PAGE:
The American Association of University Professors (AAUP) complains that administrators, rather than faculty, drive up the cost of college. In this case, the AAUP may have a point.
First, though the fees they pay are quite exorbitant, the AAUP notes that few students pay the actual sticker price of a college education. “According to the College Board’s Trends in College Pricing 2011, for the most recent five-year period between 2006–07 and 2011–12 average published tuition and fees at four-year colleges increased by 5.1 percent more than inflation,” Sarana Thornton and John W. Curtis point out in the March-April 2012 issue of Academe, the AAUP’s journal. “But net tuition and fees increased by just 1.4 percent above the inflation rate during the same period, and some two-thirds of all students receive at least some form of financial aid.”
“Tuition prices are rising and are a source of anxiety for many middle-class families, although the net effect may not be as great as many people think.” Thornton is an economist at Hampden-Sydney College while Curtis directs research and public policy at the AAUP.
“One factor partly responsible for rising tuition prices is the increased employment of non-instructional staff,” Thornton and Curtis write. “Some of this hiring is attributable to increased federal and accreditor-mandated reporting requirements.”
“Another factor is the increased use of computer and other equipment, which necessitates
larger information technology departments.” It is an irony in higher education, as in Kindergarten through high school, that when, you go down the list of administrative positions added that crowd out the pedagogical slots, you find that the administrators who were hired were mostly brought on board to cut costs—lawyers and accountants, for example—but have had the opposite effect.
“Enrollments have increased, as well.,” Thornton and Curtis note. “However, data from the US Department of Education show steady declines in student-to-staff ratios between 1976 and 2009.”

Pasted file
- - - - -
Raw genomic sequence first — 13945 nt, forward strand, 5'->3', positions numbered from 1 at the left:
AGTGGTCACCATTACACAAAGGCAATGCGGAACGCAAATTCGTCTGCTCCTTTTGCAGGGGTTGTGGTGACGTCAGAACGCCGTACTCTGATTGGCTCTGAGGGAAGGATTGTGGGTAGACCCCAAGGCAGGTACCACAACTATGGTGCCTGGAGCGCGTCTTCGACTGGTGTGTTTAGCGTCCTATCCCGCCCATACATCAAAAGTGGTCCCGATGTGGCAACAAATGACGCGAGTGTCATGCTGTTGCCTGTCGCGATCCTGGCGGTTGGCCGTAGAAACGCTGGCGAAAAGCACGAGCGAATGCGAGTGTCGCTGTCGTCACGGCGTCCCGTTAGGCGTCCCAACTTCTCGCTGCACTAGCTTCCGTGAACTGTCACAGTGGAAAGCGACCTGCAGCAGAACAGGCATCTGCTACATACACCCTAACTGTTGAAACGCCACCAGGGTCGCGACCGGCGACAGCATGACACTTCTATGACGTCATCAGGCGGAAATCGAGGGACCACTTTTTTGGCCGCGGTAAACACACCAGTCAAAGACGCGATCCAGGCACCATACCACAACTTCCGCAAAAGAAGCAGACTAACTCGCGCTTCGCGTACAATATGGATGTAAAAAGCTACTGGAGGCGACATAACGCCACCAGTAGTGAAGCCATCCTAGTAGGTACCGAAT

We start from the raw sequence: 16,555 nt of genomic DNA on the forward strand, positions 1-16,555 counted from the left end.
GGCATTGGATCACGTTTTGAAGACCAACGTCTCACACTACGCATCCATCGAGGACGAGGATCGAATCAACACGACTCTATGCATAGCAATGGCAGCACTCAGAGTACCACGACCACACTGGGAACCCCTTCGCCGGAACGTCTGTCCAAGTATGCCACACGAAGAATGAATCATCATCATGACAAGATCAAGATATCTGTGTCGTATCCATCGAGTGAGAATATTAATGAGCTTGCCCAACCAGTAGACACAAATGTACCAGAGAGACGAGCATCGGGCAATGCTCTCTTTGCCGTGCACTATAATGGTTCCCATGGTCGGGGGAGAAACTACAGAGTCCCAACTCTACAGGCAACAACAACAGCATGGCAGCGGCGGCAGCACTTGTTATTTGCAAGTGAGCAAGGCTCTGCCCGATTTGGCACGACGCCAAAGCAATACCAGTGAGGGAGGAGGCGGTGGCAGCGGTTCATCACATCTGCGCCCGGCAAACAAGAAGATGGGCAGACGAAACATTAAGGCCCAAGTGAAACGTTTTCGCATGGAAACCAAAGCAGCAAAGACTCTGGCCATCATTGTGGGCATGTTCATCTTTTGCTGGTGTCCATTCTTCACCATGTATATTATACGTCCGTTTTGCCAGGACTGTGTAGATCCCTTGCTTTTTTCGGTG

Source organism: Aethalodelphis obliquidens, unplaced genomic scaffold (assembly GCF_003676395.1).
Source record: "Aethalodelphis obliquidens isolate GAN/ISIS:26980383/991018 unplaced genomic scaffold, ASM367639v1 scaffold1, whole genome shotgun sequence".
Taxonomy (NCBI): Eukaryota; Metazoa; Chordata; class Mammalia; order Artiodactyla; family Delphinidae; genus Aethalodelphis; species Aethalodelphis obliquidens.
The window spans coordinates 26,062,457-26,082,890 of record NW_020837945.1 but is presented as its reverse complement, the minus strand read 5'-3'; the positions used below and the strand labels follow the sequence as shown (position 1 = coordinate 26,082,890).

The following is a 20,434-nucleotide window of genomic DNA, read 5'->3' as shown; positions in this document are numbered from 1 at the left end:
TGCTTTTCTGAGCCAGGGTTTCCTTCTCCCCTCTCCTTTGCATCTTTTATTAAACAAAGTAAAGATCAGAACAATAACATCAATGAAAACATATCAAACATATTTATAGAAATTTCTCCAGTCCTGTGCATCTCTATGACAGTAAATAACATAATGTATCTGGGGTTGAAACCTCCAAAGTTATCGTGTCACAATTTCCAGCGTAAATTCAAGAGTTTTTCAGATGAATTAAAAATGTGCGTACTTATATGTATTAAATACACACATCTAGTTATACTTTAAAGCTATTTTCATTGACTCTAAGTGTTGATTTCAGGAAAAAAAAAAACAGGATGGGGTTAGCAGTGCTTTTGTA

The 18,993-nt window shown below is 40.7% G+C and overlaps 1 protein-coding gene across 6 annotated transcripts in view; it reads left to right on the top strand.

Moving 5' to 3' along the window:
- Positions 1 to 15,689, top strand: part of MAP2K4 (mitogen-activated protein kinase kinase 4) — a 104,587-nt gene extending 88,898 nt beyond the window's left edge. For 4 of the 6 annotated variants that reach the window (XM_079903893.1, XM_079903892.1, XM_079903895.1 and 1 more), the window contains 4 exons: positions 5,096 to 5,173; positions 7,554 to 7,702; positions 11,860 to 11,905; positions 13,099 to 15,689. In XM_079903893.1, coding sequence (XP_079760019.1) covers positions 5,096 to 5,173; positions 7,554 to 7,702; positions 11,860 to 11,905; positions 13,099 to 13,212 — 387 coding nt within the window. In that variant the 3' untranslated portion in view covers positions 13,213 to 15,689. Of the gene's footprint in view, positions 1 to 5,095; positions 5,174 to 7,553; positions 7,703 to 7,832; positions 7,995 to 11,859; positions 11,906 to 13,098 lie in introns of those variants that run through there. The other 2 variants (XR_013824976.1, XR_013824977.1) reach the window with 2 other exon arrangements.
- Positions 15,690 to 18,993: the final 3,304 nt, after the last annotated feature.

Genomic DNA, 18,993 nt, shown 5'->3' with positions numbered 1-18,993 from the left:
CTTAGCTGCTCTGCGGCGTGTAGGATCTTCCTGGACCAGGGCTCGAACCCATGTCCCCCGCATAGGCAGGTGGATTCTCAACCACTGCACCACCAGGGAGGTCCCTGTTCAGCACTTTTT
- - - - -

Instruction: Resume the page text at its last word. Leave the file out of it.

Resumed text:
“There are more students and more non-faculty staff members, but the latter category has grown more rapidly.” Indeed, if the trends laid out by Thornton and Curtis hold, students may soon have as many administrators at their disposal as they have parents.
“While the student-to-faculty ratio in public institutions remained constant between 1976 and 2009 at about seventeen to one, the student-to-staff ratio declined from nine to one to six to one,” Thornton and Curtis show. “Private Non-profit colleges and universities lowered their ratios from seven students per staff member to four during this same time period.”
“The student-to-faculty ratio at these private institutions also declined, from fourteen to one to eleven to one, but the increased use of non-tenure-track faculty members has offset the costs that lower ratios might otherwise have produced.”
Believe it or not, Thornton and Curtis found an academic hero. Naturally, he came from outside of academe. “A classic leadership principle is to lead by example,” Thornton and Curtis state. “An extraordinary demonstration of this principle is to be found in General Charles Krulak, retired commandant of the US Marine Corps and former member of the Joint Chiefs of Staff, who was selected to serve as the thirteenth president of Birmingham-Southern College in March 2011.”
“In June 2010, Birmingham-Southern had announced it would be making budget cuts of approximately 20 percent because of mismanagement in awards of financial aid under the prior president, combined with revenue reductions resulting from the Great Recession. What was the general’s first action following the public announcement of his appointment? He stated that he would forego his first year’s salary in order to demonstrate his commitment to the college and the need to restore its fiscal health.”
“How do other college and university presidents compare on this gauge of leadership, as the worst recession since the Great Depression has diminished institutional revenues?” As Ben Stein said in the cinematic classic, Ferris Bueller’s Day Off: “Anyone, anyone?”
Malcolm A. Kline is the Executive Director of Accuracy in Academia.
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